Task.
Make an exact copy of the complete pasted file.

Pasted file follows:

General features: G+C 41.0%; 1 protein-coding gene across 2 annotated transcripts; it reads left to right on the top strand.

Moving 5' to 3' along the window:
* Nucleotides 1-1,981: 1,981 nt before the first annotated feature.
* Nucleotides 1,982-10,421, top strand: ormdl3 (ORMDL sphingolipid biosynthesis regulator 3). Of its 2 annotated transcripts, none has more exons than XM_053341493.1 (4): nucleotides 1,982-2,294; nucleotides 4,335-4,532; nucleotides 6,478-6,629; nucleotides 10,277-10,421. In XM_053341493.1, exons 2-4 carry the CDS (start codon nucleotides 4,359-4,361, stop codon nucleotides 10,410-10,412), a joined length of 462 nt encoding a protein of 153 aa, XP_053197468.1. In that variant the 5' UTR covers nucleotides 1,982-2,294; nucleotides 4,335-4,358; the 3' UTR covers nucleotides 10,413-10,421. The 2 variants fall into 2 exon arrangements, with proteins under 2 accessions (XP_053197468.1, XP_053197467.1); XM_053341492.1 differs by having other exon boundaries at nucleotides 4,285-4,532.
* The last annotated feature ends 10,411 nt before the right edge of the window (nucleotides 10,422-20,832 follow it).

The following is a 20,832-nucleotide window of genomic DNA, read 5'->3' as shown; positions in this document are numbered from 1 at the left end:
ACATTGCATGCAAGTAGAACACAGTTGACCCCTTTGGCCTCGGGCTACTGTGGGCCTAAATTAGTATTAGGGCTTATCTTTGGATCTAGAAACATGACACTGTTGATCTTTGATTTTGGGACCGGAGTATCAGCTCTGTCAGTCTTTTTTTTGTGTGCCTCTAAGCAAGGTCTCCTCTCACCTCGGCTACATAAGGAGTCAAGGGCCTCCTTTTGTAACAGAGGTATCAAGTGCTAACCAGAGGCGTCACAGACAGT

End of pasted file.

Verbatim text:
General features: G+C 41.0%; 1 protein-coding gene across 2 annotated transcripts; it reads left to right on the top strand.

Moving 5' to 3' along the window:
* Nucleotides 1-1,981: 1,981 nt before the first annotated feature.
* Nucleotides 1,982-10,421, top strand: ormdl3 (ORMDL sphingolipid biosynthesis regulator 3). Of its 2 annotated transcripts, none has more exons than XM_053341493.1 (4): nucleotides 1,982-2,294; nucleotides 4,335-4,532; nucleotides 6,478-6,629; nucleotides 10,277-10,421. In XM_053341493.1, exons 2-4 carry the CDS (start codon nucleotides 4,359-4,361, stop codon nucleotides 10,410-10,412), a joined length of 462 nt encoding a protein of 153 aa, XP_053197468.1. In that variant the 5' UTR covers nucleotides 1,982-2,294; nucleotides 4,335-4,358; the 3' UTR covers nucleotides 10,413-10,421. The 2 variants fall into 2 exon arrangements, with proteins under 2 accessions (XP_053197468.1, XP_053197467.1); XM_053341492.1 differs by having other exon boundaries at nucleotides 4,285-4,532.
* The last annotated feature ends 10,411 nt before the right edge of the window (nucleotides 10,422-20,832 follow it).

The following is a 20,832-nucleotide window of genomic DNA, read 5'->3' as shown; positions in this document are numbered from 1 at the left end:
ACATTGCATGCAAGTAGAACACAGTTGACCCCTTTGGCCTCGGGCTACTGTGGGCCTAAATTAGTATTAGGGCTTATCTTTGGATCTAGAAACATGACACTGTTGATCTTTGATTTTGGGACCGGAGTATCAGCTCTGTCAGTCTTTTTTTTGTGTGCCTCTAAGCAAGGTCTCCTCTCACCTCGGCTACATAAGGAGTCAAGGGCCTCCTTTTGTAACAGAGGTATCAAGTGCTAACCAGAGGCGTCACAGACAGT